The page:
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Please note that Mommsen uses the AUC chronology (Ab Urbe Condita), i.e. from the founding of the City of Rome. You can use this reference table to have the B.C. dates


V. The Establishment of the Military Monarchy

From: The History of Rome, by Theodor Mommsen
Translated with the sanction of the author by William Purdie Dickson

The History of Old Rome

Chapter III - The Fall of the Oligarchy and the Rule of Pompeius


The Original Greek New Testament

» Contents of this Chapter

Page 5

Want of Results from the Democratic Agitation

But with all this no progress was made. There was scandal and outcry enough, but no real result was attained by this exposure of the government according to and beyond its deserts. The material power still lay, so long as there was no military interference, in the hands of the burgesses of the capital; and the "people" that thronged the streets of Rome and made magistrates and laws in the Forum, was in fact nowise better than the governing senate. The government no doubt had to come to terms with the multitude, where its own immediate interest was at stake; this was the reason for the renewal of the Sempronian corn-law. But it was not to be imagined that this populace would have displayed earnestness on behalf of an idea or even of a judicious reform.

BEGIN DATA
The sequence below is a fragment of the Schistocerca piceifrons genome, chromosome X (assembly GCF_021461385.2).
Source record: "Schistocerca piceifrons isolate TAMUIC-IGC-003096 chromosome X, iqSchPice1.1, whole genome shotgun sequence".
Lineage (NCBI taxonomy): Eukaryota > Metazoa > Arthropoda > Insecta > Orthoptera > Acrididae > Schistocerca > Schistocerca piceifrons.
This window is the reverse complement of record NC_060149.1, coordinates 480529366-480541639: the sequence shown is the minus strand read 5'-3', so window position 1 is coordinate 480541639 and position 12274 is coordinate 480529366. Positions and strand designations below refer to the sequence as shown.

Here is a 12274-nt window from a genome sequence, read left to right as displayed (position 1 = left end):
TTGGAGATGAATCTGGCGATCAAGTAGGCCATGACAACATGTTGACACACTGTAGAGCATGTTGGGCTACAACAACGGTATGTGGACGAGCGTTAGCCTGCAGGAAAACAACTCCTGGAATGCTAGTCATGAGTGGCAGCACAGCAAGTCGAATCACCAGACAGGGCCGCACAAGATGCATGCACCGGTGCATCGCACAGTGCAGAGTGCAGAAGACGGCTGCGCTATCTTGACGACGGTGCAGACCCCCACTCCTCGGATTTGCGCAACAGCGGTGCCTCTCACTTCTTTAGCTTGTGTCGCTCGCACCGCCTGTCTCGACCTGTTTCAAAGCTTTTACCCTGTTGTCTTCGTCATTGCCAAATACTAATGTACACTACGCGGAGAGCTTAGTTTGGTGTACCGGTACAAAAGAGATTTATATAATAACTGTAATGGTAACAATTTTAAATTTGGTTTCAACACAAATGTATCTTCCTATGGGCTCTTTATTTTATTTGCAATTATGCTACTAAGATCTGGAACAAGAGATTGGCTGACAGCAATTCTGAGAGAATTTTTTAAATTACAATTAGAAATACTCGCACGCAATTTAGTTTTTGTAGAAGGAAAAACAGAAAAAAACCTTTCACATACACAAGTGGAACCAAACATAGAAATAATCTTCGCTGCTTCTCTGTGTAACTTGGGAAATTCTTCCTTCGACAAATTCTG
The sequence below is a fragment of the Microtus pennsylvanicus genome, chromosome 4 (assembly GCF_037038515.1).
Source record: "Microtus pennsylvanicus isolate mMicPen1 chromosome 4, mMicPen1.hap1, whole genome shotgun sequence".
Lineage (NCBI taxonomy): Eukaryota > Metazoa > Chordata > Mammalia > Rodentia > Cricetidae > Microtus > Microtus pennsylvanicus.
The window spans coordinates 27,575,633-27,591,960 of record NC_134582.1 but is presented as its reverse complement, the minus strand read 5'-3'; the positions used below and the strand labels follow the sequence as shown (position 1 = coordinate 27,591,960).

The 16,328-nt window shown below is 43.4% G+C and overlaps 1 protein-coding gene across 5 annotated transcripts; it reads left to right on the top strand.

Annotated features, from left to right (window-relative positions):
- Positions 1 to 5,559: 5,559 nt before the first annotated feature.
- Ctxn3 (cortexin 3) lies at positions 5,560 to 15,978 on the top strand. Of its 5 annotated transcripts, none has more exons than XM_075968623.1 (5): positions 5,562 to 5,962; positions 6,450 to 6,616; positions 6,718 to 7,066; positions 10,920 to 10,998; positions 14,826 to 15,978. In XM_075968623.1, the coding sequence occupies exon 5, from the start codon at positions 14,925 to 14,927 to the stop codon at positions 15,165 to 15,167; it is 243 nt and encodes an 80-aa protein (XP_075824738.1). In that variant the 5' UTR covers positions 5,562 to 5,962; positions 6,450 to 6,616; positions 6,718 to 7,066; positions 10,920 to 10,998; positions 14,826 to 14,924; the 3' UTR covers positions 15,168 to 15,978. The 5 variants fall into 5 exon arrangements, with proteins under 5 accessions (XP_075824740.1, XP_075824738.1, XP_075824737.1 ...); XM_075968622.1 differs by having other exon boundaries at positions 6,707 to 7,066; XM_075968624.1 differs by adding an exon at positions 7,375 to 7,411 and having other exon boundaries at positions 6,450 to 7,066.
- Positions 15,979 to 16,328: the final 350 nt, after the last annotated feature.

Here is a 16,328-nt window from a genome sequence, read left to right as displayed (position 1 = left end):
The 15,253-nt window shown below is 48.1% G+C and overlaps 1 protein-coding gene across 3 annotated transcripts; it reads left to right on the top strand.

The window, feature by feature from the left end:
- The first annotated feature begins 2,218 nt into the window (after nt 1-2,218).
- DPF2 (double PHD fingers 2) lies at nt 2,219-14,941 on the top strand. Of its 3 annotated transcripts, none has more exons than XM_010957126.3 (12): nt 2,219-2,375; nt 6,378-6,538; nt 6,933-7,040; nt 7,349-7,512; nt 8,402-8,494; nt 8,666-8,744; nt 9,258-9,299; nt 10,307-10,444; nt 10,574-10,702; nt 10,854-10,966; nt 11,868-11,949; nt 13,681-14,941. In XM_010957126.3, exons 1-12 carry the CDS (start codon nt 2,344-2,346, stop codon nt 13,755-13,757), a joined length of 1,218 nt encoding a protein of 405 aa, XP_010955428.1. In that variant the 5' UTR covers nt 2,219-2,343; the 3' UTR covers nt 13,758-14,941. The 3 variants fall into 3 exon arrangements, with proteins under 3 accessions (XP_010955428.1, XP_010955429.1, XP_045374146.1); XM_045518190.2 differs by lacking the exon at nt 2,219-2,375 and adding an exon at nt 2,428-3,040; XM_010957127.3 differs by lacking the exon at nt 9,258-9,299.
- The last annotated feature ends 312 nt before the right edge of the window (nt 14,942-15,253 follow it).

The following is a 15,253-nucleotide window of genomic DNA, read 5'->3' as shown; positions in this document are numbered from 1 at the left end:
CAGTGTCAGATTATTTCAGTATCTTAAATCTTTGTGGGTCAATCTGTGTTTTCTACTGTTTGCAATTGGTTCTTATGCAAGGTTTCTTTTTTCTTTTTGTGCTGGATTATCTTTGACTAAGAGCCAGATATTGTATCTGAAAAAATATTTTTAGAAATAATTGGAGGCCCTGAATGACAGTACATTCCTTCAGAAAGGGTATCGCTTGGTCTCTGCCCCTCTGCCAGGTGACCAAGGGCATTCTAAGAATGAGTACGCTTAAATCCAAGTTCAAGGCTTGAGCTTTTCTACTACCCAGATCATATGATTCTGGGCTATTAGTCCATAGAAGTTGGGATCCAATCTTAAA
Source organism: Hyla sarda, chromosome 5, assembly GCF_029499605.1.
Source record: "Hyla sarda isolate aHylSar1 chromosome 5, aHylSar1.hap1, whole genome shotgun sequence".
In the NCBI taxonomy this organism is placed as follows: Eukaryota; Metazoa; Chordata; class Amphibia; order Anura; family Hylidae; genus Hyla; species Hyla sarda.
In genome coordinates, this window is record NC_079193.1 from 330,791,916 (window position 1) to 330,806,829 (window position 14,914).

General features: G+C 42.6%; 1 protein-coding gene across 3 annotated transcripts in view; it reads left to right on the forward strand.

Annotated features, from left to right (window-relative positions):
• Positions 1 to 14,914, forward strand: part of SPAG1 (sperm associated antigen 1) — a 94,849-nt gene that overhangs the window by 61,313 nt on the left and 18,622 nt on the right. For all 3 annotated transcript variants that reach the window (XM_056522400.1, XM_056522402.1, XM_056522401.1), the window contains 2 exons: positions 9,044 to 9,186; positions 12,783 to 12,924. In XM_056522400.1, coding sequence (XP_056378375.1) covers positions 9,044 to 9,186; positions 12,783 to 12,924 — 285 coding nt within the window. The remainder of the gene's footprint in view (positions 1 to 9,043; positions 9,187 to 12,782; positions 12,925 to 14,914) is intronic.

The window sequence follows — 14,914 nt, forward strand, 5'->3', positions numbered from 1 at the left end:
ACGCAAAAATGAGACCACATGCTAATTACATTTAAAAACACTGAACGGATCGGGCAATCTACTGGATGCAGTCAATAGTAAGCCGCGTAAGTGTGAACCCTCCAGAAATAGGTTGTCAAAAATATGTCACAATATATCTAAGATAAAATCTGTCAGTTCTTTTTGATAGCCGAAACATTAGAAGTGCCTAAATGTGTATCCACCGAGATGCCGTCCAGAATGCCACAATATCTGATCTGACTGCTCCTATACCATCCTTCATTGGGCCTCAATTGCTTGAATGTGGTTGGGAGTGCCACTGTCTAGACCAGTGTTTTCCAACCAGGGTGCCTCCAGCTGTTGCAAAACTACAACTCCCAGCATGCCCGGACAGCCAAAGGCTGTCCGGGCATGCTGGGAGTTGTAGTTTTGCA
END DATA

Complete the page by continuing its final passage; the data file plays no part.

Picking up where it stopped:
What Demosthenes said of his Athenians was justly applied to the Romans of this period--the people were very zealous for action, so long as they stood round the platform and listened to proposals of reforms; but when they went home, no one thought further of what he had heard in the market-place. However those democratic agitators might stir the fire, it was to no purpose, for the inflammable material was wanting. The government knew this, and allowed no sort of concession to be wrung from it on important questions of principle; at the utmost it consented (about 682) to grant amnesty to a portion of those who had become exiles with Lepidus.

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